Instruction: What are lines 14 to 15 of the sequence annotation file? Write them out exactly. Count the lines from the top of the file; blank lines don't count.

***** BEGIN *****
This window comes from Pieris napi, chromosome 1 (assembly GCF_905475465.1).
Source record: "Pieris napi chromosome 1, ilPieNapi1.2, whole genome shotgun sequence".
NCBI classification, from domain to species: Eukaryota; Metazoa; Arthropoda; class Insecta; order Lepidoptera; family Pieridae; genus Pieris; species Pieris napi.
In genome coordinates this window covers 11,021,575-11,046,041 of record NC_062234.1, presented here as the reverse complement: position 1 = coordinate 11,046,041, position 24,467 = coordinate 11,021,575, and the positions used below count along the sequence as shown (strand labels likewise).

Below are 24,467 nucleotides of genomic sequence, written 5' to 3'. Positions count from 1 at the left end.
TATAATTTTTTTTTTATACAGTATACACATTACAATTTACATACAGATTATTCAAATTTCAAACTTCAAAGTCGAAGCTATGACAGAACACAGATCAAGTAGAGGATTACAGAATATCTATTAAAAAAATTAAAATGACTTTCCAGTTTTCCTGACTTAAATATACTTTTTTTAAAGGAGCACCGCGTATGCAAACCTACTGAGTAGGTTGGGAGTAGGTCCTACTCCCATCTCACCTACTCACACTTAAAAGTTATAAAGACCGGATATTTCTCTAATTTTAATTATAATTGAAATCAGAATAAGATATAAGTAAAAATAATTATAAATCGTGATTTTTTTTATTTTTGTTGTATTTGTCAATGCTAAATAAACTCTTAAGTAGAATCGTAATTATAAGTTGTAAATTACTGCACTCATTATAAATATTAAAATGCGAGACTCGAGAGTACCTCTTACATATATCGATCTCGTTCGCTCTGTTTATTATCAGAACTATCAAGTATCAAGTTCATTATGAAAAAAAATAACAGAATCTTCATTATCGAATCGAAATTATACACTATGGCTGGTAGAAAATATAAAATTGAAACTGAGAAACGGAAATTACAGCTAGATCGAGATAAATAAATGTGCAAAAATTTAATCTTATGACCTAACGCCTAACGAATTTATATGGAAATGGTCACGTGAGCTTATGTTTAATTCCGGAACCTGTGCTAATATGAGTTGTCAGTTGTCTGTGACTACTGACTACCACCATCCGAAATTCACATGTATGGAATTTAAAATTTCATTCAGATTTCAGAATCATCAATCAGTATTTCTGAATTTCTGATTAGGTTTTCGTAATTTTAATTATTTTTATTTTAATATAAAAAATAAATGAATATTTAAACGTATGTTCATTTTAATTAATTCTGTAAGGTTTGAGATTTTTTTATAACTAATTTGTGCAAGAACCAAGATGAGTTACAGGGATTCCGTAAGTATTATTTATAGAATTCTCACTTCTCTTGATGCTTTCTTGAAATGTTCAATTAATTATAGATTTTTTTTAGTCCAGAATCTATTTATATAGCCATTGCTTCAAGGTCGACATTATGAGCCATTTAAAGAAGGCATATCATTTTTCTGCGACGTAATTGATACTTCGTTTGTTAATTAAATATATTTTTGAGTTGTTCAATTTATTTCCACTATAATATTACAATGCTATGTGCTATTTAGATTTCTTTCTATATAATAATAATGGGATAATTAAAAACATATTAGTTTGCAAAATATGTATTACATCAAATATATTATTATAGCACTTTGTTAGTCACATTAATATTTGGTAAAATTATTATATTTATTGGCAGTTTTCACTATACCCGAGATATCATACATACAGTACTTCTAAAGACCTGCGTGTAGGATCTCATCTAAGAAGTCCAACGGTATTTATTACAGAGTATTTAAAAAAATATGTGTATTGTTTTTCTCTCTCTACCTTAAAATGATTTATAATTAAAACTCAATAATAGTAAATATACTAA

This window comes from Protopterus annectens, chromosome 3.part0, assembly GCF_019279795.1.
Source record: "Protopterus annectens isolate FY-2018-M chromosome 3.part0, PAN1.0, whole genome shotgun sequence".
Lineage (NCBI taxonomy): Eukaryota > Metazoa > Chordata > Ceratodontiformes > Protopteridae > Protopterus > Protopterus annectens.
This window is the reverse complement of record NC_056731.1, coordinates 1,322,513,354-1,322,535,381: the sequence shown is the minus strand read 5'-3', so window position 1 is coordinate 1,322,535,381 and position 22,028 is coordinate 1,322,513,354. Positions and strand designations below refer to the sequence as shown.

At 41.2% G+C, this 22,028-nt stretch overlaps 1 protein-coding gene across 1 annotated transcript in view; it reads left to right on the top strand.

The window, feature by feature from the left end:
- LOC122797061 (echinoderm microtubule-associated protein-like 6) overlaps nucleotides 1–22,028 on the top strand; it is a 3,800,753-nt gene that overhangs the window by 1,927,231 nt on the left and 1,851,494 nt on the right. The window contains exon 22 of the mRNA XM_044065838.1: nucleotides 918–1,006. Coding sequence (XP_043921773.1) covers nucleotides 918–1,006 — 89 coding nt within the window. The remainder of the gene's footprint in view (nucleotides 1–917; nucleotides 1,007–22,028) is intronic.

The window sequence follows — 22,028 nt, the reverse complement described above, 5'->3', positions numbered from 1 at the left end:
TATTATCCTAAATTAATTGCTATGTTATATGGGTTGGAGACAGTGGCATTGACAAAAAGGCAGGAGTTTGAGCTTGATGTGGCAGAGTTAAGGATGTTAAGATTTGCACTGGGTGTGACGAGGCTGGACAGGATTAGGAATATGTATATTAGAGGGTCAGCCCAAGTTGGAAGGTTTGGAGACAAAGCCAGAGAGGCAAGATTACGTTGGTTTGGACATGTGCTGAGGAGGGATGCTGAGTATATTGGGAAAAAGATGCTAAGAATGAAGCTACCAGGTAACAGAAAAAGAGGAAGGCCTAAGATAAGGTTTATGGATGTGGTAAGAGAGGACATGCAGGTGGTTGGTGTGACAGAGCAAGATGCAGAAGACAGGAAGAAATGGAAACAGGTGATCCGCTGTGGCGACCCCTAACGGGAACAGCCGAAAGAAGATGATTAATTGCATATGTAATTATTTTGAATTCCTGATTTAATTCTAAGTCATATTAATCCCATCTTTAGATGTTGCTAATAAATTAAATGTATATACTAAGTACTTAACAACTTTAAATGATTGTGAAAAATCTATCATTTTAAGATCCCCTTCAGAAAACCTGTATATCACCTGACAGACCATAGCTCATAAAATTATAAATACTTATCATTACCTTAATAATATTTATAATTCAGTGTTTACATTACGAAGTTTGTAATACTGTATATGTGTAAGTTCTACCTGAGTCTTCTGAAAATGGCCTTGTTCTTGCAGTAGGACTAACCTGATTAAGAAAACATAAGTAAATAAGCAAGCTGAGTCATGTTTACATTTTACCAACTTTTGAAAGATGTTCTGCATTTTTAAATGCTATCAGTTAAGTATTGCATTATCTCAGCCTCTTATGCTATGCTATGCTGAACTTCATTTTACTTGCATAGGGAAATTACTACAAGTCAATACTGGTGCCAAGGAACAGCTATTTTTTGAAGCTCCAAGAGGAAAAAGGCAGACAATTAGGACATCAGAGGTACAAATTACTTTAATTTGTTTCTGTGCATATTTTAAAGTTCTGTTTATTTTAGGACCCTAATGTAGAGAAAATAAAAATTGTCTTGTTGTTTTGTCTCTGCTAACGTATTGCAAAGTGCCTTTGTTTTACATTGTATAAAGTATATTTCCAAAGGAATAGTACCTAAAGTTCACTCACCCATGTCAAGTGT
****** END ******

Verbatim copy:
The window sequence follows — 22,028 nt, the reverse complement described above, 5'->3', positions numbered from 1 at the left end:
TATTATCCTAAATTAATTGCTATGTTATATGGGTTGGAGACAGTGGCATTGACAAAAAGGCAGGAGTTTGAGCTTGATGTGGCAGAGTTAAGGATGTTAAGATTTGCACTGGGTGTGACGAGGCTGGACAGGATTAGGAATATGTATATTAGAGGGTCAGCCCAAGTTGGAAGGTTTGGAGACAAAGCCAGAGAGGCAAGATTACGTTGGTTTGGACATGTGCTGAGGAGGGATGCTGAGTATATTGGGAAAAAGATGCTAAGAATGAAGCTACCAGGTAACAGAAAAAGAGGAAGGCCTAAGATAAGGTTTATGGATGTGGTAAGAGAGGACATGCAGGTGGTTGGTGTGACAGAGCAAGATGCAGAAGACAGGAAGAAATGGAAACAGGTGATCCGCTGTGGCGACCCCTAACGGGAACAGCCGAAAGAAGATGATTAATTGCATATGTAATTATTTTGAATTCCTGATTTAATTCTAAGTCATATTAATCCCATCTTTAGATGTTGCTAATAAATTAAATGTATATACTAAGTACTTAACAACTTTAAATGATTGTGAAAAATCTATCATTTTAAGATCCCCTTCAGAAAACCTGTATATCACCTGACAGACCATAGCTCATAAAATTATAAATACTTATCATTACCTTAATAATATTTATAATTCAGTGTTTACATTACGAAGTTTGTAATACTGTATATGTGTAAGTTCTACCTGAGTCTTCTGAAAATGGCCTTGTTCTTGCAGTAGGACTAACCTGATTAAGAAAACATAAGTAAATAAGCAAGCTGAGTCATGTTTACATTTTACCAACTTTTGAAAGATGTTCTGCATTTTTAAATGCTATCAGTTAAGTATTGCATTATCTCAGCCTCTTATGCTATGCTATGCTGAACTTCATTTTACTTGCATAGGGAAATTACTACAAGTCAATACTGGTGCCAAGGAACAGCTATTTTTTGAAGCTCCAAGAGGAAAAAGGCAGACAATTAGGACATCAGAGGTACAAATTACTTTAATTTGTTTCTGTGCATATTTTAAAGTTCTGTTTATTTTAGGACCCTAATGTAGAGAAAATAAAAATTGTCTTGTTGTTTTGTCTCTGCTAACGTATTGCAAAGTGCCTTTGTTTTACATTGTATAAAGTATATTTCCAAAGGAATAGTACCTAAAGTTCACTCACCCATGTCAAGTGT